Around the Gulf Coast of Mexico (in the modern Mexican states of Veracruz and Tabasco) you can find massive stone heads that, like guards, overlook the surrounding countryside with their piercing eyes. 17 of these have survived thousands of years of relentless exposure to the forces of nature. Adorned with helmet-like headgear, flat noses and full lips, these enigmatic sculptures of a long bygone era are the work of Mesoamerica’s first civilisation – the Olmec’s. Emerging around 1,500 BC, their art, architecture and culture became the blueprint for the Mayans and Aztecs centuries later.
The Olmec colossal heads are believed to depict local rulers or other people of great importance. There are many mysteries surrounding these monuments of former glory, and it is not fully understood how these heads – ranging in size from 1.2 to 3.4 metres – were transported, but they are an excellent example of how sophisticated this pre-Columbian society was. The Olmecs were masters of their craft, allowing for the memory of them to outlive the civilisation itself, which went into decline around 400 BC.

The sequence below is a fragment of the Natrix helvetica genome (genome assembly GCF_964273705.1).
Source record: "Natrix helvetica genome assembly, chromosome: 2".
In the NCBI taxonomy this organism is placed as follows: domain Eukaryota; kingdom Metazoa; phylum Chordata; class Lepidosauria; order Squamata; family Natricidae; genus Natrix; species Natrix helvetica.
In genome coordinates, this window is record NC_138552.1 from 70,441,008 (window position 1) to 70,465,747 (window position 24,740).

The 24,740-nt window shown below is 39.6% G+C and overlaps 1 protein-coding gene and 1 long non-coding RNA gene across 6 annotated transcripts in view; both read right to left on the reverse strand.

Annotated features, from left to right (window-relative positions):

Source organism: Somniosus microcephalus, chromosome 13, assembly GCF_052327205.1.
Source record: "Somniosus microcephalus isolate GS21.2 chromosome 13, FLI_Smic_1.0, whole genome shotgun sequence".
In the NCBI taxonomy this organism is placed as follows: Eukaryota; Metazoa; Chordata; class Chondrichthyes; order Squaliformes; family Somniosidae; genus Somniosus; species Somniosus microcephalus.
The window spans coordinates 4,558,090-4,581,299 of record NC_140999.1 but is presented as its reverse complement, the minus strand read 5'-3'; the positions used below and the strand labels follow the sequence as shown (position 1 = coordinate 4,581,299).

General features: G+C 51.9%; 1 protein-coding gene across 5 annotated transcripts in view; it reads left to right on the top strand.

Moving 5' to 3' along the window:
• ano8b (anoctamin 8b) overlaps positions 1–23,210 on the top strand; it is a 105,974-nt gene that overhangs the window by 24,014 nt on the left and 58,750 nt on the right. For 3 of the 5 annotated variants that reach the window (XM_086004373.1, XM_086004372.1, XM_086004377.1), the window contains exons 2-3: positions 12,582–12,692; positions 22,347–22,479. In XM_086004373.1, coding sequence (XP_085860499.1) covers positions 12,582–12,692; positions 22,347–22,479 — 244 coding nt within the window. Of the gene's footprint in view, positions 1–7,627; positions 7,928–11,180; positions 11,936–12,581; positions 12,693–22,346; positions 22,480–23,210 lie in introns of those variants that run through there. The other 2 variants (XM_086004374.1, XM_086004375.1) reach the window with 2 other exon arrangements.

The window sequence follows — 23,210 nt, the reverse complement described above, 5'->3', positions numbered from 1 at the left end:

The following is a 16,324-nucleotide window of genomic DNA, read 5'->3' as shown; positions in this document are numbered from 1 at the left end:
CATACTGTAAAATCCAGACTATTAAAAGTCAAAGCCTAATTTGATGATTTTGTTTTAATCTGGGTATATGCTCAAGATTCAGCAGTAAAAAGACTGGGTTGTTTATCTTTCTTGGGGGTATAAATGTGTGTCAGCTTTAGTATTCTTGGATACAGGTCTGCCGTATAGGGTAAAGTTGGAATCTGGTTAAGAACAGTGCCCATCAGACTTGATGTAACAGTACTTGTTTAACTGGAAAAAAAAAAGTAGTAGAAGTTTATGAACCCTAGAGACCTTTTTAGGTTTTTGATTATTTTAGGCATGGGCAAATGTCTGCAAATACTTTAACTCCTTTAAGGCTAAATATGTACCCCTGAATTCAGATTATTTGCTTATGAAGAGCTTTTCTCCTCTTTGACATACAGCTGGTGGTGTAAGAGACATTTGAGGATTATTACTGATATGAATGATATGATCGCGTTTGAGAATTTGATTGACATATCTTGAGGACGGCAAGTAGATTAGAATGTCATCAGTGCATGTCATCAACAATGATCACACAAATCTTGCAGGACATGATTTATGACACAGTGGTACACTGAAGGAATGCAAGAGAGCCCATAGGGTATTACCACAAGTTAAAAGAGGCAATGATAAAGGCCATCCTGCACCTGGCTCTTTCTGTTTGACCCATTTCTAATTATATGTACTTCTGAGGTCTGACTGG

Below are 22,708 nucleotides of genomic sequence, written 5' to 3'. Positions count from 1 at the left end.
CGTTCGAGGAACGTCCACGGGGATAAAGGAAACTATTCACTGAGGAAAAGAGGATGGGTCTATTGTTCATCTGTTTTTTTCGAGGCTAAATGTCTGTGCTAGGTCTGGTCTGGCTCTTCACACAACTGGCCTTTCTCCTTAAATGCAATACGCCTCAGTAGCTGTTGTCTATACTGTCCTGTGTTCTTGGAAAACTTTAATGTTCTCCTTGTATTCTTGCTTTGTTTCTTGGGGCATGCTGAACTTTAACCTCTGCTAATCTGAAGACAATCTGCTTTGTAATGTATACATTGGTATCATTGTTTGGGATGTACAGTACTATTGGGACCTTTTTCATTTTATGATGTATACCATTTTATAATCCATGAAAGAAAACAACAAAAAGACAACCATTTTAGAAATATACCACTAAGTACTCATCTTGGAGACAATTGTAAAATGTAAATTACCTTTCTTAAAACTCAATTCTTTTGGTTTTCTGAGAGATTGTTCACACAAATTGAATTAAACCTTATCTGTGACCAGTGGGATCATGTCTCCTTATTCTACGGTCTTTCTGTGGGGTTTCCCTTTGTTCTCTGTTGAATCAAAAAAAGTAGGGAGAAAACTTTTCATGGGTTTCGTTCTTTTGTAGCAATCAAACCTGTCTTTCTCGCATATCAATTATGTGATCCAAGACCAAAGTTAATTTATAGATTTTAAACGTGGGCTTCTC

Here we explore the Olmec colossal heads through a collection of stunning pictures.
It is difficult to determine the exact age of the Olmec colossal stones, but current estimates place them to around 900 BC.
The majority of these stoic faces were moulded out of volcanic basalt, which was sourced from nearby mountains roughly 70km from the site of discovery. The transportation of those boulders must have taken a lot of logistical skill and finesse.
The majority of the currently known Olmec heads stem from a handful of archeological sites, with the two most noteworthy being La Venta and San Lorenzo.
It is somewhat contested who the first person was to discover these ancient sculptures. Former oil inspector José Melgar stumbled upon one in 1862, but his find was not widely reported. The European Matthew Stirling, hearing about Melgar’s experience, found the colossal heads in 1938, drawing worldwide attention.
Archeologists and historians have long argued what the purpose of these monuments was. One of the earliest suggestions was that they were depicting gods, while another theory put forward the idea that the stones were showing famous ball-court players, since the helmets on the statues were similar to those used in the Mesoamerican sport.
These days it is generally accepted that they portray past rulers. The impressive attention to detail allows one to imagine how these people may have looked like during their lifetimes.